Safe Boat SpeedThe Navigational Rules of the Road (Rule 6) states that you need to set a safe speed in all conditions of visibility. This obviously does not mean the same “safe speed” applies in good as well as restricted visibility. The first requirement of this rule is to consider what the state of visibility is because safe speed in any condition must be closely related to the immediate circumstances and conditions at hand. A boat at high speed has a large amount of force.  With an untrained operator, this force can be dangerous.

The following different factors should be considered to determine safe speed:

  • Heavy seas:  Slow down as winds and seas increase; the boat will handle more easily.  Pounding or becoming airborne fatigues the hull and could injure your crew or cause them chronic body aches and pains.
  • Traffic density:  Do not use high speed in high traffic density areas.  A safe speed allows response to developing situations and minimizes risk of collision, not only with the nearest approaching vessel, but with others around it.
  • Visibility:  If conditions make it difficult to see, slow down.  Fog, rain, and snow are obvious limits to visibility, but there are others.  Visible features and obstructions (river bends, piers, bridges and causeways), along with heavy vessel traffic, can limit the view of “the big picture.” Darkness or steering directly into the sun lessens ability to see objects or judge distances.  Prevent spray on the windscreen (particularly salt spray or freezing spray) as much as possible and clean it regularly.  Spray build-up on the windscreen is particularly hazardous in darkness or when you experience glare.

Besides Heavy Seas, Traffic Density, and Visibility, there are additional external factors that will have an effect on your vessels ability to run at a safe speed.

In shallow water, the bottom has an effect on the movement of the vessel.  Slow down in shallow water.  In extremely shallow water, the vessel’s stern tends to “squat” and actually moves closer to the bottom.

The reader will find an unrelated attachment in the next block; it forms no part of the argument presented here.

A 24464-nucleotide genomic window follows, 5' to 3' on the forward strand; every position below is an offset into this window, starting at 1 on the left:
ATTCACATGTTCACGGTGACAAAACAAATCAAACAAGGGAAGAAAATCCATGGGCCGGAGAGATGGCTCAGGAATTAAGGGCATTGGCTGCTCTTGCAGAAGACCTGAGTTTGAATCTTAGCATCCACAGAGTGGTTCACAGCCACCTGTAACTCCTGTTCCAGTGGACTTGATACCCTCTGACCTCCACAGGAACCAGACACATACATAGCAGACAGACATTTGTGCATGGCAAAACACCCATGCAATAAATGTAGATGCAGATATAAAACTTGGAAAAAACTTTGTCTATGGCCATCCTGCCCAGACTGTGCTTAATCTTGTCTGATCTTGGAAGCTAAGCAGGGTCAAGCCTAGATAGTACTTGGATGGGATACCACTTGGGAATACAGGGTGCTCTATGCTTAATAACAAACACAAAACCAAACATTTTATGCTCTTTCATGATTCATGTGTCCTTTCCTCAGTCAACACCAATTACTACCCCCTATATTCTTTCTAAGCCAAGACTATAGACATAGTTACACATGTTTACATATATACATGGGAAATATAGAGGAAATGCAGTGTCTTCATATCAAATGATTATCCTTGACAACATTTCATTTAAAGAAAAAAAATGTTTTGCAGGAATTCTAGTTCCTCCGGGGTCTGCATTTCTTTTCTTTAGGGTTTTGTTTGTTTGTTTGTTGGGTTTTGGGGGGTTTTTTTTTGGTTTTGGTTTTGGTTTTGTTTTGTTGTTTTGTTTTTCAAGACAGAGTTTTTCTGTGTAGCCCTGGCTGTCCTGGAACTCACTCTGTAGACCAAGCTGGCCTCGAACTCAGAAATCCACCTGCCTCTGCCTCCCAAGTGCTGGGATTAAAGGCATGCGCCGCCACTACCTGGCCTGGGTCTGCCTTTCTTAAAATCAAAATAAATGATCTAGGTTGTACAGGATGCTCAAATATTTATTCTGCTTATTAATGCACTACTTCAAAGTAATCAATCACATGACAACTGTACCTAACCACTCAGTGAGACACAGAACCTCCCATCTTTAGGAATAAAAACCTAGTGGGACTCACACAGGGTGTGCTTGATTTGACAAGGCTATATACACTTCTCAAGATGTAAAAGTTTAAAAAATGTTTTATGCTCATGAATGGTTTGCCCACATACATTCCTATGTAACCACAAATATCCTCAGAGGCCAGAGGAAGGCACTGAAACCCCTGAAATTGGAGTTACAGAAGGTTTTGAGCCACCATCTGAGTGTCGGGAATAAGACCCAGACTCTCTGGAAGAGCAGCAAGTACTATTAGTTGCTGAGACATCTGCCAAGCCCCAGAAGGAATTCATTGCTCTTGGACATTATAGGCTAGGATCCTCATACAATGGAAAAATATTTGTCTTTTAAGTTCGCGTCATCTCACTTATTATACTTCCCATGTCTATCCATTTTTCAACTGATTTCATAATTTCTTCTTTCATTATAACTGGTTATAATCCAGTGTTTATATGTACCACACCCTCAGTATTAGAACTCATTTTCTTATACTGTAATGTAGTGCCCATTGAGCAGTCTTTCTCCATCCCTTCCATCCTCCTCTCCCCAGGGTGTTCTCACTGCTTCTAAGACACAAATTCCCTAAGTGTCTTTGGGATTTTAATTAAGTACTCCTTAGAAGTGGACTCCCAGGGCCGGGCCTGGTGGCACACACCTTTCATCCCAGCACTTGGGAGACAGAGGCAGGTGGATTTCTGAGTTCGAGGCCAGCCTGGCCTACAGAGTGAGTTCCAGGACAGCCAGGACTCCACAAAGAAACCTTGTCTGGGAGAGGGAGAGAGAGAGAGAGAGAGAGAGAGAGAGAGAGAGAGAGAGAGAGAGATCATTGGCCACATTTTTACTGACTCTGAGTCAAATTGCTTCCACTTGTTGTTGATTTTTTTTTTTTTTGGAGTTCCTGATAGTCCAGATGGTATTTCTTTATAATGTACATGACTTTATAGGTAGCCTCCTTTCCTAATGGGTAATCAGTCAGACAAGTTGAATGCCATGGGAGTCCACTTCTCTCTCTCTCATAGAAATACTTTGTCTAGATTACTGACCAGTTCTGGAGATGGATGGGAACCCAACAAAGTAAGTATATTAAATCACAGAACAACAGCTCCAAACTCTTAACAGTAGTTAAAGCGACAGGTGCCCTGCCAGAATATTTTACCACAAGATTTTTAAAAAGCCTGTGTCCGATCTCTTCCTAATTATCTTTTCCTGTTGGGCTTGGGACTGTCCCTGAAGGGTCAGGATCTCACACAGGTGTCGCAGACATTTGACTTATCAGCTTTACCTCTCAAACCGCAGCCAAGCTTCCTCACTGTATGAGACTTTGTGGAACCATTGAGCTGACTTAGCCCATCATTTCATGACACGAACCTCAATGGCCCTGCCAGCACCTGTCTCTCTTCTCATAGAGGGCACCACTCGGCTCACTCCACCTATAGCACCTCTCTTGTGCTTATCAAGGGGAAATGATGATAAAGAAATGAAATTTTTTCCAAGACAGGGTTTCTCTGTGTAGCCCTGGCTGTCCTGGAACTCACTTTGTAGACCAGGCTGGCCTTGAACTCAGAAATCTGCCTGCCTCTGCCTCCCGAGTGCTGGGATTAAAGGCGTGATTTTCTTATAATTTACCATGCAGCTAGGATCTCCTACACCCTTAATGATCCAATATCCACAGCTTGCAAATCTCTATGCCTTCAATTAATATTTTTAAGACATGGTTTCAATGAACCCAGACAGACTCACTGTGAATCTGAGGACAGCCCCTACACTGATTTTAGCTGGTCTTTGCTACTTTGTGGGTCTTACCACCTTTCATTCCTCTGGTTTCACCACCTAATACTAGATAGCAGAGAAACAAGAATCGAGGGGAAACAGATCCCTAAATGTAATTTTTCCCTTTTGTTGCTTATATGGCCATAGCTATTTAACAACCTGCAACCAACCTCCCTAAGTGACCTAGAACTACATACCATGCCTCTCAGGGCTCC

In narrow channels and canals, a vessel moving through the water will cause the “wedge” of water between the bow and the nearer bank to build up higher than on the other side.  This bank cushion tends to push the bow away from the edge of the channel.

When meeting another vessel close aboard, bow cushion and stern suction occur between the vessels much the same as bank cushion and suction.  Helm corrections should be used to compensate.  As both vessels move through the water, the combined effect is greater than what a single vessel encounters from bank interaction.  Caution should be used so the bow does not veer too far from the intended track and the stern swings into the path of the other vessel.

All vessels are responsible for their wake and any injury or damage it might cause.  Only a poorly trained or ignorant boat operator trails a large wake through a mooring area or shallows, tossing vessels and straining moorings. A large, unnecessary wake, particularly in enclosed waters or near other smaller vessels, is unnecessary and can cause damage or injure others.

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